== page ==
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Buy the U.S. for the Long Term – Despite All Its Dysfunction

Late last year, it was a rarity to go one day without hearing the term, “fiscal cliff” – that point in time when we would go “over the edge” causing drastic cuts to spending and tax increases if a political settlement wasn’t struck by the new year. Eventually a deal was worked out at the very last moment before markets opened for the first day of trading in 2013.

The behavior of the stock markets since mid-November was fascinating in retrospect. With one crisis after another emerging domestically as well as in Europe since the crash in 2008, the train wreck to come prognosticated daily after the presidential election was met with a stock market increase of over 5%! The market had finally concluded that it could no longer take the politicians seriously and that a deal, albeit one that pushed off all the difficult decisions for only three months, would be reached.

And now with the S&P 500 gaining a further 6% so far this year, is the market discounting correctly the political fights and dire warnings likely to lead in to the month of March? Or is this the time to be more concerned about what’s happening in Washington and take seriously the draconian spending cuts and potential government shutdown that may slow the economy? In the near-term there is reason to be concerned, but on balance especially with a long-term time horizon, buying opportunities for stocks will likely be the result.


Coming into this week, the S&P has gone up seven straight weeks. Most companies just completed reporting their quarterly financial results: 63.4% beat the expectations for their earnings and perhaps more impressively, 64.0% beat their sales/revenue expectations (sales figures can’t be “managed” as easily as earnings and can be thought of as a truer metric). The dividend yield provided by S&P stocks is still higher than the yield from 10-year Treasury bonds (2.15% vs. 2.04%), a simplistic way to judge that stocks may be more attractive investments than bonds with higher yield currently and historical potential for prices to move higher in the future.

The US economy continues to roll along with methodical growth and the typical mixed bag of economic indicators – some positive, some negative. Recently initial jobless claims have started to fall and surprise the markets which have been expecting higher rates of joblessness. This is good for the economy and historically good for the stock market.

But as the stock markets continue to move up, there’s a sense in the financial press as well as professional and individual investors alike that we are due for a correction. There will likely be a pullback, but selling in advance of one is the worst form of market timing and has not been a strategy that’s worked in recent years. I would argue that it’s better now to stay close to your target allocations to stocks and bonds and view any pullback in stocks as an opportunity to buy at low prices for the long run.


Back to Washington for the near-term – the deal struck to resolve the fiscal cliff accomplished all the relatively easy things and left all the difficult issues to a likely deadline of March 1 – not a good way for a government to function. President Obama was able to get some tax increases as his hoped-for first step, but any further increases are likely impossible without a much larger tax reform effort. Republicans dropped their threats for the time being to fight over the debt ceiling, but are taking a very tough stance on spending and appear willing to let the fiscal cliff cuts occur to defense and social spending, as well as force a shutdown of the government.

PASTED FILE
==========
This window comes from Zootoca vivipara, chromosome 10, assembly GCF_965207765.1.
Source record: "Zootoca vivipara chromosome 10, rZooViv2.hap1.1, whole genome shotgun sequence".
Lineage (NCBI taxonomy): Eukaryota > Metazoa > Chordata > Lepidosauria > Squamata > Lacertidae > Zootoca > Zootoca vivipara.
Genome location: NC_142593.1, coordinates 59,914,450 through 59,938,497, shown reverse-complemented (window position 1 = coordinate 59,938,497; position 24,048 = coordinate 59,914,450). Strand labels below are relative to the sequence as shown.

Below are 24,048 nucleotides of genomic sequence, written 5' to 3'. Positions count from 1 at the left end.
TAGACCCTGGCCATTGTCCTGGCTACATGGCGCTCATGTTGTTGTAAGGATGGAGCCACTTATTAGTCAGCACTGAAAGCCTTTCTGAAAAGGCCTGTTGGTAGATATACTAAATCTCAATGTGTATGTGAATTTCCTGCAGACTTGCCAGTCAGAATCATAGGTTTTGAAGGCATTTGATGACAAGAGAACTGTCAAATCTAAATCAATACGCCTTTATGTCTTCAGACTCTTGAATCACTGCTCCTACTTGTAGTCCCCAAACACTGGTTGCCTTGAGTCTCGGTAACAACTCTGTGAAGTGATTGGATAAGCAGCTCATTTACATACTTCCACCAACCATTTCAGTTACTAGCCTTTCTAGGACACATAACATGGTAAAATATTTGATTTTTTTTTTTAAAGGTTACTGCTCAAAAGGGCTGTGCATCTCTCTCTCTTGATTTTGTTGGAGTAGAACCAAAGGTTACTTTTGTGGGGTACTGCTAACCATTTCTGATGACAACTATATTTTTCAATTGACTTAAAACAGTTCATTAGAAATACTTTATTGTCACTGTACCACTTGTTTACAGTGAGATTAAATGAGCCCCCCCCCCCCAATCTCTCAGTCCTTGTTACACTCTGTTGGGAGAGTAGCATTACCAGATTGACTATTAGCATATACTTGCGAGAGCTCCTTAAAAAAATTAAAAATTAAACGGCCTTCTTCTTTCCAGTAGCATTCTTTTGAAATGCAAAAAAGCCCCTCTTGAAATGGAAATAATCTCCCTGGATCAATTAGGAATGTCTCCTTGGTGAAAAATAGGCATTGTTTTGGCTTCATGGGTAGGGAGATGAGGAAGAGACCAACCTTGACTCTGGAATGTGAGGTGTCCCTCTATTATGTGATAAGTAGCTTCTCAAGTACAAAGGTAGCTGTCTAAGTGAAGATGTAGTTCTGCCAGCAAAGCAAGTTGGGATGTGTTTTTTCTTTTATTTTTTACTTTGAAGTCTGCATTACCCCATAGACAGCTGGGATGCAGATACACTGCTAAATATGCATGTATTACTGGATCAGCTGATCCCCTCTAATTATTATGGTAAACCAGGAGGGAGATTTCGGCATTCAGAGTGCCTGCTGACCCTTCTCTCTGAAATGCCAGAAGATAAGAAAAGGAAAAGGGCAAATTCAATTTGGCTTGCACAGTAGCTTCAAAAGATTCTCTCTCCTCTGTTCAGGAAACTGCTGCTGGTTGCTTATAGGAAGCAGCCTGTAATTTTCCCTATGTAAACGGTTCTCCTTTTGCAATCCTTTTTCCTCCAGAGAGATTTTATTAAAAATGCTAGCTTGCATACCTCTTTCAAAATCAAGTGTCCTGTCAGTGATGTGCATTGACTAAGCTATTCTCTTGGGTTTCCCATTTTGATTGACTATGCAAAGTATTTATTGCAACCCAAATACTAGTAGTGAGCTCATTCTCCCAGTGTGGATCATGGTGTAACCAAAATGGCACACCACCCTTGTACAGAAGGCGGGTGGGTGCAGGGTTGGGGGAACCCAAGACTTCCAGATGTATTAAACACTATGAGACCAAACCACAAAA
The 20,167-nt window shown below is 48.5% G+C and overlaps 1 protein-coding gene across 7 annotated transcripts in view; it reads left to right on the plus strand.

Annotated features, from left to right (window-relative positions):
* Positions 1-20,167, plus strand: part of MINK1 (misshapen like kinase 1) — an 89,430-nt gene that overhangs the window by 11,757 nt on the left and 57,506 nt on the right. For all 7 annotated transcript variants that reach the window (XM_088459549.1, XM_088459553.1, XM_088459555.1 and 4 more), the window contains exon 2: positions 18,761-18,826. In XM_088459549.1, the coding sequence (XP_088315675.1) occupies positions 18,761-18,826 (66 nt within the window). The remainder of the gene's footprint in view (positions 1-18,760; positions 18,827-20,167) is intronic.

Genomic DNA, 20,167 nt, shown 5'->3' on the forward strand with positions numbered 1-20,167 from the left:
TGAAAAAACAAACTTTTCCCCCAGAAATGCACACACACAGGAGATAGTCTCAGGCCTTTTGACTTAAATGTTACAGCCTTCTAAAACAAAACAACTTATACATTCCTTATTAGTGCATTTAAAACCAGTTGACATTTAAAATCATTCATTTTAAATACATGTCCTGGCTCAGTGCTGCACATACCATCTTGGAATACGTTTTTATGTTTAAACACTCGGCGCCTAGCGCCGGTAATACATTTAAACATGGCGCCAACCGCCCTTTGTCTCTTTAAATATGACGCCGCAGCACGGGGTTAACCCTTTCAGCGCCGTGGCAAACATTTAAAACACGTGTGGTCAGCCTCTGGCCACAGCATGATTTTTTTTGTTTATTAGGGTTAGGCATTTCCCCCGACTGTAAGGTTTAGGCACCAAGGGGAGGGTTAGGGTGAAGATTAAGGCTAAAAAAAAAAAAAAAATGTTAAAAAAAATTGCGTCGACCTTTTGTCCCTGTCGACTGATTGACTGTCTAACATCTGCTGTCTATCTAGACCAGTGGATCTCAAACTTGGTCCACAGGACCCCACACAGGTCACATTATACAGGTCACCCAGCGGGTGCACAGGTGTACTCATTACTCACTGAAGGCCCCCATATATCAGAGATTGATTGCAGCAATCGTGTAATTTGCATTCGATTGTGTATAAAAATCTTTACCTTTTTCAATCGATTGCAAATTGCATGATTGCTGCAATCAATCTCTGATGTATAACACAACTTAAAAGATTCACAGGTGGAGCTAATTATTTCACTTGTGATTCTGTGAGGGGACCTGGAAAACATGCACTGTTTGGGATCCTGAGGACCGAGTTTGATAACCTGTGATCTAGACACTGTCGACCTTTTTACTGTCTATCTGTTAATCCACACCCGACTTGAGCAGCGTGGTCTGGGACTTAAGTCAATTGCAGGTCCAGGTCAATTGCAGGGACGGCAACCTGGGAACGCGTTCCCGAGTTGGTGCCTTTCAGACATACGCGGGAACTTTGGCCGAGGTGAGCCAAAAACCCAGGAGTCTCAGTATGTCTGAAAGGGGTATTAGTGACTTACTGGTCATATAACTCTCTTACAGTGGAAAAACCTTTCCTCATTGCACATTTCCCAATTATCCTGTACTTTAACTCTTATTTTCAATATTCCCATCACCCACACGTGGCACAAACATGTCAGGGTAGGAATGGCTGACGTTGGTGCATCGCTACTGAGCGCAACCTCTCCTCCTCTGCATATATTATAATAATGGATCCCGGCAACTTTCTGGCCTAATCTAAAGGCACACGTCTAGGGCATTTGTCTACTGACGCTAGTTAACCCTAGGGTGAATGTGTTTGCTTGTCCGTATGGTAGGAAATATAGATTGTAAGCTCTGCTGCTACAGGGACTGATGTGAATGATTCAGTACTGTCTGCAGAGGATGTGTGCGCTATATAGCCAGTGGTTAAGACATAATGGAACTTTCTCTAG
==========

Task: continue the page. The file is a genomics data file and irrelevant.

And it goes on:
The Federal Reserve continues to keep interest rates low but is showing signs of reconsidering their policy now if it’s no longer working, no matter the rate unemployment and economic growth. This is a factor we will keep a watch on as the old investor rule of thumb is to “not fight the Fed.” If the recent era of loose monetary policy is coming to a close, we’ll want to consider lightening up on stocks in advance of this.

As for the political theatre, the stock markets are taking it in stride – I think there’s a good chance of a realization next month that spending cuts are going to come and the market will correctly read that as a slowdown to the economy. Stock prices will fall a bit especially given the recent run-up, but for the long term this will be a buying opportunity. The Congressional Budget Office estimates that fiscal cliff spending cuts will shrink the US economy by 0.5% in the following 12 months – not terrible damage to the economy and maybe an opportunity to make spending cuts that never end up happening in the normal course of governance.

I encourage you to take the long view!


In an unpublished study a year ago by the Chinese Institute for Contemporary International Relations, a Chinese think tank known for its straightforward assessments, it was judged that the United States had strengths that were more permanent than its weaknesses. The permanence might be expected to last two to three decades. Some of the strengths were as follows:

· Stable political system

· Strong military and intelligence capabilities

· Technological and intellectual breadth

· Powerful alliances abroad)

· Cultural influence on the rest of the world

· Natural resource wealth – the growing natural gas industry in the US will potentially make it an energy exporter in the future and less dependent on the Middle East in stark contrast to China

· Security of geography

· Relative resilience to climate change

The weaknesses are not necessarily permanent – hopefully cyclical and are up to us to correct:

· Political gridlock

· Social polarization

· Rising Debts and Deficits

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